While the 2018 #NRL Pre-Season is still a few weeks away, there's a bunch of warm-up clashes happeni...
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Yesterday the nation's leading media "buyer", Harold Mitchell, cast serious doubt over whether rugby league will get what it wants, and expects, out of its broadcast rights negotiations.
And he was significantly more confident the AFL will get close to the $1 billion it is seeking.
Mitchell is a Victorian but his views need to be respected - he made his fortune doing deals with the major television networks on behalf of national advertisers.
He has always been regarded as close to the Packer family so it was not a surprise he declined to be critical of the re-entry of James Packer into the free to air television market.
But Roy Masters, who is an astute observer of the "politics" of the media and major sports, did not hold back in the "Sydney Morning Herald" on Saturday.
His argument is a fairly straight forward one - the move by James Packer to become a key shareholder in the Ten network is bad news for the AFL, and arguably even worse news for the NRL.
Rugby league won't get anywhere near $1 billion for a five year agreement if it cannot share the rights between more than one free to air channel.
The obvious new bidder is the Ten network - because getting rugby league onto its successful One HD channel will boost its ratings and revenue.
James Packer already has a substantial stake in a couple of very lucrative media assets - Foxtel and Fox Sports.
If Ten brought some of the NRL rights it would obviously show some games on One HD. That would lessen the need for viewers in Victoria and other non-league states to sign up to pay television.
Putting rugby league on digital television, which is now available in something like 70 per cent of households free of charge, will boost its viewer audience.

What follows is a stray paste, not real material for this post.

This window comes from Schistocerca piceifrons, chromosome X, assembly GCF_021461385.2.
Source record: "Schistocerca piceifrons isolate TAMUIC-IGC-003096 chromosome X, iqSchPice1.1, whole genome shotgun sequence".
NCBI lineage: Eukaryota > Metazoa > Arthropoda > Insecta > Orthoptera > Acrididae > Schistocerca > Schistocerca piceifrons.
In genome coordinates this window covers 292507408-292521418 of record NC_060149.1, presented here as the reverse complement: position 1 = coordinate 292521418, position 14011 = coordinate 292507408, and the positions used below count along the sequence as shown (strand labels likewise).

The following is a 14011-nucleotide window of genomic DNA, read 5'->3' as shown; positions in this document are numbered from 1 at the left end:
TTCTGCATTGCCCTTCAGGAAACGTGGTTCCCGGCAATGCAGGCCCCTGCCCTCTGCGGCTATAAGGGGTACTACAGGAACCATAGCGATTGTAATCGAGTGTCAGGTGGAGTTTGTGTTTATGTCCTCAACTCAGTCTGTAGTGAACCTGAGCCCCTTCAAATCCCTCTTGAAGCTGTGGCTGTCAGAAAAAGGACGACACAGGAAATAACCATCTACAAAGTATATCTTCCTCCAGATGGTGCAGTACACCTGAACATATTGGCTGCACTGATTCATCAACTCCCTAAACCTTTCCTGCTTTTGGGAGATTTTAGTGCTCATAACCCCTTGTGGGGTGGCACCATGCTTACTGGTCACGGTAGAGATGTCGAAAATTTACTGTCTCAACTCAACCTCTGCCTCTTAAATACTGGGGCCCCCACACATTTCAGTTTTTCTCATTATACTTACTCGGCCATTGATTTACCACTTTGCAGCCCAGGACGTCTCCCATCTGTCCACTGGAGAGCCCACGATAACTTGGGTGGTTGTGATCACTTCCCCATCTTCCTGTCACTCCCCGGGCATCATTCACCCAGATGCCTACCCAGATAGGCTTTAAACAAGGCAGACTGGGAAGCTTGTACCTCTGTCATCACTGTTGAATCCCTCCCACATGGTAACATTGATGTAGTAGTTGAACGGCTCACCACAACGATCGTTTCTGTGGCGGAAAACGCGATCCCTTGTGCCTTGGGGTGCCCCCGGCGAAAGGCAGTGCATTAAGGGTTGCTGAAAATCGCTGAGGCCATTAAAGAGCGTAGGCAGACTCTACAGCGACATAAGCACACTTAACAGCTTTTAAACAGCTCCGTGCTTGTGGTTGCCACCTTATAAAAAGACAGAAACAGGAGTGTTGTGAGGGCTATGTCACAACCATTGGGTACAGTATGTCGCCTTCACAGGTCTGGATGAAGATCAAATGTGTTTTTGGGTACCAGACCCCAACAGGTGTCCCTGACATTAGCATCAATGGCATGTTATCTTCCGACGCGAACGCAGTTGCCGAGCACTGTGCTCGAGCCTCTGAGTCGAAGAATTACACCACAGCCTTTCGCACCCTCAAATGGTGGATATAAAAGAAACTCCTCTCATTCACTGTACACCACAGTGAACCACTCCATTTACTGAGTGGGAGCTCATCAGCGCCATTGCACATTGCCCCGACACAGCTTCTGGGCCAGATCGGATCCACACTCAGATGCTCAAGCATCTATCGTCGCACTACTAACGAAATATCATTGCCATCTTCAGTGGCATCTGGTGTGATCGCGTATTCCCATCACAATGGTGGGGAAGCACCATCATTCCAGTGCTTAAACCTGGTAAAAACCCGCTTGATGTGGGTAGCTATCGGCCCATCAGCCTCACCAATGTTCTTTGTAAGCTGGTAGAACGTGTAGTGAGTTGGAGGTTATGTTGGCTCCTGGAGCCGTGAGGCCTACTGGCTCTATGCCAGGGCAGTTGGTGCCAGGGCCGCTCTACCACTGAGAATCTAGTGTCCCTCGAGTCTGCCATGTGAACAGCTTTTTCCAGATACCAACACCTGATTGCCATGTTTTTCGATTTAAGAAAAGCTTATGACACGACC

But the entry of Packer presents a problem. He has an overwhelming interest in "encouraging" league and AFL fans to sign up to Foxtel.
If fans in the non-league, and non-AFL, states can get games on digital, they will hardly be encouraged to pay to get games on Foxtel.
Roy Masters argues that Packer may well use his new influence at Ten to close down One HD. If that happened Ten would have almost no interest in bidding for the NRL rights.
Given the federal government's policy of encouraging digital television one hopes it would look seriously at any move by Packer to reduce, not increase, sport on digital television.
While Masters argument is straight forward, the whole question of free to air television v pay television is complex, and made even more so by the arrival, and growth, of digital channels. Nine and Seven have digital channels but only Ten's channel has a strong sports focus.
But let me try and summarise it this way.
Both the AFL and the NRL will stand a better chance of getting what they want if there is greater coverage of games on free to air television, and on digital television in particular.
The NRL desperately needs more than one network to bid for the NRL rights. Nine will bid again, but until recently Ten has also been seen as a serious contender. Seven has an interest, but probably more in State of Origin and Tests than the whole package. Its AFL commitment is a complication.
But Ten with a digital sports channel would not be so constrained. Unless Mr Packer and his friends give it the chop of course!
I hope the NRL is watching these developments - and watching them with concern.
James Packer may be on the Roosters board, but he is foremost a businessman.
And his business interests don't necessarily coincide with rugby league's best interests!